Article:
Passementerie describes the elaborate trimmings used to decorate clothing and interior upholstery. They include ribbons, lace, tassels, braiding, gallons, fringing, cord, piping, pompoms and so on. It also describes the craft of making these trimmings. In 16th century France the guild of Passementier was established and it took seven years of apprenticeship before becoming a master craftsperson. The French passementiers supplied the elite royalty and aristocracy of Europe with lavish quantities of passementerie to decorate their extravagant fashions and luxurious homes.
Passementerie, Encyclopédie de Diderot et d'Alembert (1752-1772).
In 1954, Shoichi Watanabe began making artisanal ribbons inspired by the beauty of the Obi,the wide silk belt worn with a Kimono in Japan. He opened his first store in Tokyo in 1967 and 50 years later, the name Mokuba is recognised around the world, synonymous with the finest quality ribbons and trimmings. His daughter Keiko Watanabe has been the Artistic Director since 1985, and her creative sensibilities have ensured that the success and prestige of Mokuba continues.
Different Ways of Tying the Obi, Doctor J. Johnsson, before 1902
The Japanese sensibility for harmony permeates the Mokuba showrooms where the presentation has been designed with the customer in mind. The space is arranged so that customers may easily visualise combinations of tone, texture and colour. Each of their products are imbued with this sense of harmony, creating unity across their impressive selection of 55,000 designs. A Japanese appreciation of quality craftsmanship is infused in every length of ribbon or trimming as they are all made in Japan, with over 80% manufactured internally.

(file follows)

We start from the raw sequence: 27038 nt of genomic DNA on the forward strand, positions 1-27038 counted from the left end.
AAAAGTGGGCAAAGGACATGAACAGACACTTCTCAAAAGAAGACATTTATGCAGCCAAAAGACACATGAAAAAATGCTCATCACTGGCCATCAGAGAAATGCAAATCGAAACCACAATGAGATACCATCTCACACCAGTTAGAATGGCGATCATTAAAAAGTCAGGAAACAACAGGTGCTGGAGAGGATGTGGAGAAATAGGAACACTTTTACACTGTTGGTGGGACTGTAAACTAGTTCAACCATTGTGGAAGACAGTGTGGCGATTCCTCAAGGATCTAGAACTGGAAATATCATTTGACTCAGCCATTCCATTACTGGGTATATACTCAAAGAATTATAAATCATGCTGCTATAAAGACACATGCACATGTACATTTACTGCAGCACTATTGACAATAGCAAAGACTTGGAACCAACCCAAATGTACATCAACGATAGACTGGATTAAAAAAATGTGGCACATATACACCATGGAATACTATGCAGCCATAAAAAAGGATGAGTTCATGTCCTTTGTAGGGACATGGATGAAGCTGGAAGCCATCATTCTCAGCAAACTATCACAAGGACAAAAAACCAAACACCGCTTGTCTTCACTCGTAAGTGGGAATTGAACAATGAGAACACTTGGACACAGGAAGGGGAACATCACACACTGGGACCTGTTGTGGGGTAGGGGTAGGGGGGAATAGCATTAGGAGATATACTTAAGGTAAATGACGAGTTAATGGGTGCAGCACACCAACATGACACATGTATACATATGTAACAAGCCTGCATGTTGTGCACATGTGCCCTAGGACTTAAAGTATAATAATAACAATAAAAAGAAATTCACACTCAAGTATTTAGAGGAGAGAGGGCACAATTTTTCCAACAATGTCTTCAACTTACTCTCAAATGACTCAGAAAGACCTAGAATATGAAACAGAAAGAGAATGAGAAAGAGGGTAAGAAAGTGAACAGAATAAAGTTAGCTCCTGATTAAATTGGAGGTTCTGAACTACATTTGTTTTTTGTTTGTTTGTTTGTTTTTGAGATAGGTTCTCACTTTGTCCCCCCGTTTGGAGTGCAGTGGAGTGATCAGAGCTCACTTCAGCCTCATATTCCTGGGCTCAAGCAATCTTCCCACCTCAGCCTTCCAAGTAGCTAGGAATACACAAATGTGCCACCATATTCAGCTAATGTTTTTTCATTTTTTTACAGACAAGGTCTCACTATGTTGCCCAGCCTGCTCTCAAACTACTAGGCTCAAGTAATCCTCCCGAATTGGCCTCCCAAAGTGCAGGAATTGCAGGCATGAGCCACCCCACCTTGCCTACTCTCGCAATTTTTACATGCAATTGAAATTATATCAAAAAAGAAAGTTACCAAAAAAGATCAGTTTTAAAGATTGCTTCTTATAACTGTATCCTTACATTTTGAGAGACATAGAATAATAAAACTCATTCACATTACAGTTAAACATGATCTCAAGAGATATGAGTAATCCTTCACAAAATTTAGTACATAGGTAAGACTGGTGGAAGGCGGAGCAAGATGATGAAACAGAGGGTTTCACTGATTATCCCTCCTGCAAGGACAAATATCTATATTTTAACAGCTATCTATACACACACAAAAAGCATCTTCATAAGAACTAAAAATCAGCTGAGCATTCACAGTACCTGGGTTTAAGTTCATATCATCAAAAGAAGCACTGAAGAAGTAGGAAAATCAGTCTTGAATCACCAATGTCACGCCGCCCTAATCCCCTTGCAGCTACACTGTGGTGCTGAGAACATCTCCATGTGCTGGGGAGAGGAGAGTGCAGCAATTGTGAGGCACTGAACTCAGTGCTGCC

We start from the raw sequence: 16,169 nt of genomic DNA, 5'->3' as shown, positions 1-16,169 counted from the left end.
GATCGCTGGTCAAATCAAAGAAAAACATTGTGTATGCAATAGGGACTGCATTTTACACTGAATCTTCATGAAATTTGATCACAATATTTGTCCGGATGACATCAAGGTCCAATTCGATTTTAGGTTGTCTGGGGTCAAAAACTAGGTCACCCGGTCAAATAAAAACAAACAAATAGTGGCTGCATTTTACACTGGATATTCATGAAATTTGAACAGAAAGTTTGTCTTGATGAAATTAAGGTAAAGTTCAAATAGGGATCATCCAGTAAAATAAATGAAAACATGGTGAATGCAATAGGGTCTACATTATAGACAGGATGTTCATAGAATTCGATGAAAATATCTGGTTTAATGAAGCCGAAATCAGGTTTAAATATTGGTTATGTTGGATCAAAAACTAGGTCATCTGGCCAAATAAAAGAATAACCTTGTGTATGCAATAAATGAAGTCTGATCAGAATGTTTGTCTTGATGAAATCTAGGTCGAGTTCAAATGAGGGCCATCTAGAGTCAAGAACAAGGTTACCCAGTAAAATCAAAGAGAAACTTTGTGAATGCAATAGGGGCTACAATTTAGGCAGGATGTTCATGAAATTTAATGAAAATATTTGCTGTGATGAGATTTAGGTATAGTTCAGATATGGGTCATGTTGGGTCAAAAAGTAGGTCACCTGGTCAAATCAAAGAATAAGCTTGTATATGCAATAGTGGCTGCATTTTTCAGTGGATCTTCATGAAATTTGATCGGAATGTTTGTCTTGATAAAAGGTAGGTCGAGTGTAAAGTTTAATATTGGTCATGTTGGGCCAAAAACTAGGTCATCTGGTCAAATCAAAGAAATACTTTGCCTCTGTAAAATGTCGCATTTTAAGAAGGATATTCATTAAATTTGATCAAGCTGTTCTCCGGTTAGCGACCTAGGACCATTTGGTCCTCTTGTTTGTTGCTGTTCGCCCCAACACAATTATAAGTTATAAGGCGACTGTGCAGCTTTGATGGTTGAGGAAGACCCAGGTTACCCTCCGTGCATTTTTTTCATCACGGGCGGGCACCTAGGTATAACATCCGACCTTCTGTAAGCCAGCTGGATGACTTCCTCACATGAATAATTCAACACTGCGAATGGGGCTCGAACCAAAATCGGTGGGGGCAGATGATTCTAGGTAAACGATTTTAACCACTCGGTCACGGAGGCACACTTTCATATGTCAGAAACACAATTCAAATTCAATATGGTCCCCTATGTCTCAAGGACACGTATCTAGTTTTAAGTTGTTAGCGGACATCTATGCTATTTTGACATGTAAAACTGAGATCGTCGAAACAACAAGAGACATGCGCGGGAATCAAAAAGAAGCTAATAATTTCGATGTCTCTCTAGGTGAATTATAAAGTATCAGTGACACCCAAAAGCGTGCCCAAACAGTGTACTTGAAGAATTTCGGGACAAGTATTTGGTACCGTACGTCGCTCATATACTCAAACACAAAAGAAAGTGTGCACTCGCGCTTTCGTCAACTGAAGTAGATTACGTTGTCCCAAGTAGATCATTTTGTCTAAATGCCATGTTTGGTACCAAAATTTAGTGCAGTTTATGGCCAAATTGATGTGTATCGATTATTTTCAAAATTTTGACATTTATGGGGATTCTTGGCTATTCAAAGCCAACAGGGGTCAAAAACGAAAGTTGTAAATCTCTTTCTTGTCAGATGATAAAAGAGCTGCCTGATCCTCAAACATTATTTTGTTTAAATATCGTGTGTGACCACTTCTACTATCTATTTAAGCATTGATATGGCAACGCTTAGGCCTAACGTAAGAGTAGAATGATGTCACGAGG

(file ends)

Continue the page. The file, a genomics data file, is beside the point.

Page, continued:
Mokuba opened their showroom in Paris with a flourish in 1990. Invitations were posted to members of the fashion industry for an exclusive event the day before the grand opening. Over 300 curious fashion designers, artistic directors, stylists and tailors arrived. At the door each guest was given a gift of a small ceramic scissors with the Mokuba logo and invited to cut away as much ribbon as they wanted! As they left, the guests were given a Mokuba Ribbon Package and today these packages have become the Mokuba calling card, they are sent to an exclusive list of over 2,600 customers each year.
If you would like to visit Mokuba you are welcome to join me on a guided tour of the haberdasheries of Paris. For more details please follow the link here.
Encyclopédie de Diderot
Musée des Art et Métiers